Brende’s fourth point was that the peace negotiations must be inclusive. The rebels raised this issue when they backed away from talks claiming that they had not been consulted enough. A note for those who arrange peace negotiations, then: include all parties that have a vested interest in the outcome. Brende, though, pointed out that there is a limit: if he cannot see a player supporting peace agreements, then the party in question should not be invited. In South Sudan this presents a unique issue: the two men responsible for the fighting are the only ones who can now end it.
Finally, Brende pushed for impartiality (not neutrality) when dealing with the issue of human rights abuses. A report released by the United Nations last month found that both sides in South Sudan violated humanitarian laws: extrajudicial killings, enforced disappearances, rape and other sexual violence, and targeted attacks on civilians. These abuses are, in many ways, unforgivable. But, consider Rwanda in the twenty years following its genocide. Since then, the country has done a remarkable job of encouraging forgiveness between victims and their attackers. Through gacaca courts – a traditional forum for justice – the two parties could face each other and begin, somehow, to recover and rebuild. In this case, the local community acknowledged (but did not ignore) human rights abuses. In a setting such as South Sudan, any peace deal must take on a similar long-term, community-based approach to human rights violations. It does not mean brushing them aside; it means incorporating them into the fabric of a new peace.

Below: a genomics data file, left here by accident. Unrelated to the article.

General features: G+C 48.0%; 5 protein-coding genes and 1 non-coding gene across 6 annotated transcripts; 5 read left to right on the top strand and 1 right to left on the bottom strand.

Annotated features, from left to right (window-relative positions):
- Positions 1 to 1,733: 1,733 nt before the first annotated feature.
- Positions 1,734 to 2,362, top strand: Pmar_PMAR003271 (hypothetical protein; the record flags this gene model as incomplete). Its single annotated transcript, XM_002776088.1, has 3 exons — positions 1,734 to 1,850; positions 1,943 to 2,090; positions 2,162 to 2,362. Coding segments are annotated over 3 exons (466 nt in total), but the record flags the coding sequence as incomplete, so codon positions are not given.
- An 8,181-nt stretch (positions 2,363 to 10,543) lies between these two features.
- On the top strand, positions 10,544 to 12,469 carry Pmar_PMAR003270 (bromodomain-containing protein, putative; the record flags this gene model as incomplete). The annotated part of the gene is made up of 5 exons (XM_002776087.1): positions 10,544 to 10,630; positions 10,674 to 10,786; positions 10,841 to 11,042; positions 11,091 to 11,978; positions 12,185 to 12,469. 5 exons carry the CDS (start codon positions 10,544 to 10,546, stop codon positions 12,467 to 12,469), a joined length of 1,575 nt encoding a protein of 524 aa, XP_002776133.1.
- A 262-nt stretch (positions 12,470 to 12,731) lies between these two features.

South Sudan’s talks faltered recently. So, what do you do when two fighting sides do not ache for peace, when they would prefer to squabble about details rather than sit down at the table with their adversaries? Norway’s approach to peacebuilding is centered around a series of basic concepts, but these fall short when neither side is willing to participate. The United Nations recently prolonged its Mission in South Sudan (UNMISS), but its mandate is limited and can only go so far. Under Security Council Resolution 2155, UNMISS is obligated to protect civilians, identify human rights abuses, and implement the Cessation of Hostilities Agreement (signed in January). Under these guidelines, UNMISS simply cannot (and will not) take an active role in encouraging peace talks. The absence of more punitive measures costs South Sudan time it simply does not have. The seven members in IGAD should follow through on their threat to impose sanctions. Outside pressure like this will hurt the South Sudanese even more, but this horrible reality is likely to force Kiir and Machar to approach peace sooner than they would like.